A Belfast firm of architects is bidding for its third deal in India to counter the effects of the downturn in construction at home.
Hall Black Douglas in the east of the city has already completed work on a shopping mall in India — and this week announced a contract to design accommodation for elderly people with dementia near Mumbai.
Now the practice is bidding for work on a large apartment block in India after building up a relationship with a client for over two years.
Director Alistair Beckett was tight-lipped on the value of the work it has done so far in India.
But he said the downturn at home — architecture is the profession which has contracted the most in the collapse of the construction market — had forced it to look overseas.
It’s thought to be the only Northern Ireland architecture firm working in India, a territory it first explored on an Invest NI trade mission, though some have entered the market in the Middle East.
“We worked exclusively at home for the first 20 years of the practice,” said Mr Beckett.
“But then there were diminishing workloads at home, and we saw the opportunity for the Indian market, and it’s just a market we felt comfortable in. It is based on British law, it’s English speaking and they respect UK design.”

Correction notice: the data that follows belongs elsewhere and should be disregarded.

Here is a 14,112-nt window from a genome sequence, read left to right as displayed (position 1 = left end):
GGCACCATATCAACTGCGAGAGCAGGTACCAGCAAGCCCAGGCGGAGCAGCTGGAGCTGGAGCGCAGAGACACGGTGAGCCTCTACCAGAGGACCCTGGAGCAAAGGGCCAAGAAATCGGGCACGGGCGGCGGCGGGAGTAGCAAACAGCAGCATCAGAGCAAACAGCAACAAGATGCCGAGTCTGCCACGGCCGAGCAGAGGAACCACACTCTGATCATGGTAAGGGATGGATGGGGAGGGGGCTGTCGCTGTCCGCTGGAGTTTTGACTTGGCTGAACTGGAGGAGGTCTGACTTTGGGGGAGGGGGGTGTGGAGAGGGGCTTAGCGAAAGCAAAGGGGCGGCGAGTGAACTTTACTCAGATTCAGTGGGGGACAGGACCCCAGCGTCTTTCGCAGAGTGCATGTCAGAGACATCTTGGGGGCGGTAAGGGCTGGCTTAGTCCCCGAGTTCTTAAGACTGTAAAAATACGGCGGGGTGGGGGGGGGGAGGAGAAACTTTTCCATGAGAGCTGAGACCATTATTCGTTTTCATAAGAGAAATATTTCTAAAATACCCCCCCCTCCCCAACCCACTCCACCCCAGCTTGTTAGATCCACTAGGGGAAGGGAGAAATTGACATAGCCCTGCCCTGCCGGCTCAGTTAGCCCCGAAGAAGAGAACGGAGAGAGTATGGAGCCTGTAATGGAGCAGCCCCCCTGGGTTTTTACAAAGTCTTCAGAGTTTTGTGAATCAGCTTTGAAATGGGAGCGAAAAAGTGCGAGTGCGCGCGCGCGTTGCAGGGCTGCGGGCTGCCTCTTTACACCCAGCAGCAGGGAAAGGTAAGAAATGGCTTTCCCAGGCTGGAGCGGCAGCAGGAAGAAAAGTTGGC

He said the variety of work it had done at home had left it in good shape to benefit from a range of opportunities available in India.
“Fortunately we were quite diverse in our portfolio, with health care, churches, community groups and conservation projects.”
That versatility helped keep the firm busy in the first part of the downturn, before it began to look elsewhere.
The deal announced this week will see it work on a residential home being built by Paranjape Schemes (Construction).
HBD will work with Studio 55, an architecture firm which it works with in India, designing the inner and outdoor layout of the 10-storey building.
Invest NI trade director Dr Vicky Kell congratulated the firm on its success.
“This is a tremendous result for a company which has committed significant resources over the past two years to gain a foothold in one of the world’s most dynamic and competitive markets.”
The firm communicates with its Indian clients on Skype and email, and Mr Beckett said Skype was crucial as it facilitated face-to-face contact.
“You need face-to-face contact in the Indian market.
“It’s very relationship-focused, and you don’t get a job the first time you visit. You need to get to know people.”